LEAVING APPALACHIA: Overlap in Poetic Landscapes
by Julia Paganelli
In August, I stuffed my summer dresses and cooking implements into a Toyota and trekked eighteen hours from Appalachia to the Ozarks. I’ve been tallying the difference between the mountain ranges.
- Appalachia is older than the Ozarks—cliffs softer. More oil painting than chiseled sculpture.
I’ve been reading up on architecture. In the book Why We Build: Power and Desire in Architecture, Rowan Moore writes, “Where things get interesting is when desire and built space change each other, when animate and inanimate interplay” (19). Of course, Moore is referring to the architect and her structures, but I’ve approached these theories otherwise. I’ve approached as poet to landscape.
Moore states, “Architecture is experienced as background or not at all” (91). An architect fails when she creates a place that cannot be added to by he who lives there. Landscape is meant to be lived into, as are poems.
- Appalachia is tied to coal mining and shale drilling. The Ozarks aren’t tied to one particular natural industry.
When earth is wholly flat, I panic. I do not know which highways will take me away from here, but I can stand over the city, lights blinking. Here goes the topography of my mind: mountains are mountains. Ozarks, staunch with maples like flags, tessellate in my head with Appalachia, staunch with same trees. Appalachia is a tesseract away—and I know my way from Appalachia. I’ve puttered down through Maryland in a death trap with a clown alarm. I’ve curved Delaware, radio crackling with static. Mountains are undertow states away from an ocean.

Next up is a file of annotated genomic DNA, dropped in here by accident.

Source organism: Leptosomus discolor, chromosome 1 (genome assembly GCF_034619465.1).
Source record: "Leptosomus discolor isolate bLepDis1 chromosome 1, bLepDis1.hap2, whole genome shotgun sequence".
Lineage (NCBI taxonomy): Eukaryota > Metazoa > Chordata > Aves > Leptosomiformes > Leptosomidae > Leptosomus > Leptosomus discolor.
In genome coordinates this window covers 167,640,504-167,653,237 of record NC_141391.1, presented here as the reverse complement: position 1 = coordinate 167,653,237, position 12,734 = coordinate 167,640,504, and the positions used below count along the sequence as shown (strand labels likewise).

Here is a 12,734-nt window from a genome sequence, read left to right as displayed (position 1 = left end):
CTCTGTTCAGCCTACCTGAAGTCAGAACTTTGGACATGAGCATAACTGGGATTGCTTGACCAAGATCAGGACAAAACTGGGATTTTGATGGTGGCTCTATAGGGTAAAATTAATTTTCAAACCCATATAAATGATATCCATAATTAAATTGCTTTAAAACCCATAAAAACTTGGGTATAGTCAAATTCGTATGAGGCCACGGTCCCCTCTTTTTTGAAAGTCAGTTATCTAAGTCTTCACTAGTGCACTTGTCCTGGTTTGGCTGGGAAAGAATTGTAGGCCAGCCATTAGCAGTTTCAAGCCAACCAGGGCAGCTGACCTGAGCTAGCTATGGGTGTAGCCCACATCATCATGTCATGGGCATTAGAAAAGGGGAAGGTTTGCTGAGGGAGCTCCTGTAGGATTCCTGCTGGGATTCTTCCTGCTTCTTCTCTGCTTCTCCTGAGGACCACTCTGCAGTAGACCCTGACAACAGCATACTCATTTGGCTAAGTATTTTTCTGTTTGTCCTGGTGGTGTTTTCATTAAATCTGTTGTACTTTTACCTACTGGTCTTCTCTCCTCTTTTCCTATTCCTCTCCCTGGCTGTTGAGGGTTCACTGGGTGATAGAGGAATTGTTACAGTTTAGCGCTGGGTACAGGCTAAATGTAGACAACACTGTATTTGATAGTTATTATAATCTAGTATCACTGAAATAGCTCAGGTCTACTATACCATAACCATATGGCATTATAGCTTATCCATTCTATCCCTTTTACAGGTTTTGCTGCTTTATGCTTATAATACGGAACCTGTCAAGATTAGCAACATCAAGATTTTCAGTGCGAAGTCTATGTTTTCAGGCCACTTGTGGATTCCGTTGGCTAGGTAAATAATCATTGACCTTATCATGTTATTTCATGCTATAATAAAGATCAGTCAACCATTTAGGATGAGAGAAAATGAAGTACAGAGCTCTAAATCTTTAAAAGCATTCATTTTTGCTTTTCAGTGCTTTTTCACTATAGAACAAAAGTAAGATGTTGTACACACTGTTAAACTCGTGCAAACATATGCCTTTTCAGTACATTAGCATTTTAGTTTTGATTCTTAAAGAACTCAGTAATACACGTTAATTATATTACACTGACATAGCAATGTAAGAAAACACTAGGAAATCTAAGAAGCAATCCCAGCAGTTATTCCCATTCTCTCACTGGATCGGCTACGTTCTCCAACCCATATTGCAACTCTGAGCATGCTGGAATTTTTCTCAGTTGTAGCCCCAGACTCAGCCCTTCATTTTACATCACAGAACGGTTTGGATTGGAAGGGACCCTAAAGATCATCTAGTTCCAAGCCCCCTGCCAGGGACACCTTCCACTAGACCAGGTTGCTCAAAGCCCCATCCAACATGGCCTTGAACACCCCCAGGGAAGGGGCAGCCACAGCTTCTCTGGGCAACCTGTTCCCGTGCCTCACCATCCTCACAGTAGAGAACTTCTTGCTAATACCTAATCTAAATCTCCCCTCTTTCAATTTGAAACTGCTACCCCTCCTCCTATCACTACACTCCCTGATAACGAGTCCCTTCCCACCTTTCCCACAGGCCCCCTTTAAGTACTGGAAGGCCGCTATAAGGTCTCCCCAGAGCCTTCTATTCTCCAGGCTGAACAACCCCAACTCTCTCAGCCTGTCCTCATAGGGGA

- Therefore: Appalachia is meant for burning while Ozark rocks are meant for scholar’s study.
In poetic landscape, we write a world to overlap with ours. Bedouins and other travelers create habits to be homes—to find “ways to rearrange the bewildering world” (52). In order to master a landscape, nomadic peoples seek to find commonalities in their places. It is in this overlap that home is created.
It is in this overlap that we are able to carry truth of reality into truth of alternate and written worlds. It allows me to find overlay between two mountain ranges. It allows me to get back to the people of my past. And the reader joins me, home a rucksack, carrying his landscape into mine.
Julia Paganelli is a first-year Poetry MFA candidate at the University of Arkansas. Her poetry chapbook, Blush Less, is forthcoming from Finishing Line Press in Spring 2015. Her recent publications can be found through BOAAT Press, Chautauqua Literary Journal, and Connotation Press.
Work cited: Moore, Rowan. Why We Build: Power and Desire in Architecture. London: Picador, 2012. Print.
Image credit: Brad Hammonds on Flickr